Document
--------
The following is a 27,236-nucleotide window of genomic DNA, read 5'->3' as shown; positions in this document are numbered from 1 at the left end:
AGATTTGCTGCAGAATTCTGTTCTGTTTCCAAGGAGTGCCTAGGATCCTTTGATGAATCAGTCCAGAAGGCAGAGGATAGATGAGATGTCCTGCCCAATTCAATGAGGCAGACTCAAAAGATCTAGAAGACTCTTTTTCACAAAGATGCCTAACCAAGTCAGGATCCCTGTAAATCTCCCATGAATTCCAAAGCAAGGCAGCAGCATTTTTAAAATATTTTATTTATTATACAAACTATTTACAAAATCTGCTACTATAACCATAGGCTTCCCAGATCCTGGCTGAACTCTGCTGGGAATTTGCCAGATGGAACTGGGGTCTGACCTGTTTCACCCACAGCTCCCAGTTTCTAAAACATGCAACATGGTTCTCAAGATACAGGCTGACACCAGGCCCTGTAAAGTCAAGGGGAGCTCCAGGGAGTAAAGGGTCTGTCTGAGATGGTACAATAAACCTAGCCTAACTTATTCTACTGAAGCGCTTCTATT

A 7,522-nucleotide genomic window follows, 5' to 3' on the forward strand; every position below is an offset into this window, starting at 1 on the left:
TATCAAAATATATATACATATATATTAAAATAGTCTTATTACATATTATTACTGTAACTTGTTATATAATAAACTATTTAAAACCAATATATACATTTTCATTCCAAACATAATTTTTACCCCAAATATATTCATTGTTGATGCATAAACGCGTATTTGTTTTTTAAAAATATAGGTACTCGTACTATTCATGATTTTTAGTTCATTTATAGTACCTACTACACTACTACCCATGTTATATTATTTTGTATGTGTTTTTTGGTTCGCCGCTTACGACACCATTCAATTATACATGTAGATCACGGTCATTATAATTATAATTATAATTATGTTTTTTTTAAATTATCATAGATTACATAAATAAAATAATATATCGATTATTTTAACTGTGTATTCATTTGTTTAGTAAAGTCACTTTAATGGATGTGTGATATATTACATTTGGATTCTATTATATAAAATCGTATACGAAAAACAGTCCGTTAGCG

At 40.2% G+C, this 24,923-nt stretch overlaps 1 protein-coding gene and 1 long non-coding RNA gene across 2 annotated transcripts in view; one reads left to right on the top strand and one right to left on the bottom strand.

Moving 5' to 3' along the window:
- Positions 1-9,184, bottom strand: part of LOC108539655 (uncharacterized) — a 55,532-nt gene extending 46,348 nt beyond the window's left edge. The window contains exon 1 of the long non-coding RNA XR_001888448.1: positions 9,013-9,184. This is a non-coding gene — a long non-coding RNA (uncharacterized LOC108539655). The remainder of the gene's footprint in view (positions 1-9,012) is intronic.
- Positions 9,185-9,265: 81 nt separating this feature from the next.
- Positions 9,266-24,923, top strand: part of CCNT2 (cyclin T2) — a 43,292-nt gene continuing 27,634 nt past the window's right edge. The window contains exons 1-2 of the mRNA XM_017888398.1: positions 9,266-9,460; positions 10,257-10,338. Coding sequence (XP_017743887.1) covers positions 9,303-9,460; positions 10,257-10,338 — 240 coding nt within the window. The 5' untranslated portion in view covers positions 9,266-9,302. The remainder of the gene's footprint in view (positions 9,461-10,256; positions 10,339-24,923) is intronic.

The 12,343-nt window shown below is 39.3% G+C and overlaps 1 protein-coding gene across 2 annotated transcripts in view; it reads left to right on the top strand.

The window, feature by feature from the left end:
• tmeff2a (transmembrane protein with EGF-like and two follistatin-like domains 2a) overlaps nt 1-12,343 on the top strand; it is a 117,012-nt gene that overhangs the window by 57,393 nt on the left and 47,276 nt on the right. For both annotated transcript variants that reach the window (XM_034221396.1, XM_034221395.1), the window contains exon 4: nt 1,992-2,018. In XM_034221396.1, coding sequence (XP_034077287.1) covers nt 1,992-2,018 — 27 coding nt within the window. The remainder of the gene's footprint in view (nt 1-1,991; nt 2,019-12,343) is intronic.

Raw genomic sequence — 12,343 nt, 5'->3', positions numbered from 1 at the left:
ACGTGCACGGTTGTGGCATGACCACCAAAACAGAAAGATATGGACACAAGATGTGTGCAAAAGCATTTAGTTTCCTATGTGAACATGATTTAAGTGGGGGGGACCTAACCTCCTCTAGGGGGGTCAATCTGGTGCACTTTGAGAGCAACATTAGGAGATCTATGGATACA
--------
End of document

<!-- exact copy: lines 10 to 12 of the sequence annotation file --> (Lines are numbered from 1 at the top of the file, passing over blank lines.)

The 12,343-nt window shown below is 39.3% G+C and overlaps 1 protein-coding gene across 2 annotated transcripts in view; it reads left to right on the top strand.

The window, feature by feature from the left end:
• tmeff2a (transmembrane protein with EGF-like and two follistatin-like domains 2a) overlaps nt 1-12,343 on the top strand; it is a 117,012-nt gene that overhangs the window by 57,393 nt on the left and 47,276 nt on the right. For both annotated transcript variants that reach the window (XM_034221396.1, XM_034221395.1), the window contains exon 4: nt 1,992-2,018. In XM_034221396.1, coding sequence (XP_034077287.1) covers nt 1,992-2,018 — 27 coding nt within the window. The remainder of the gene's footprint in view (nt 1-1,991; nt 2,019-12,343) is intronic.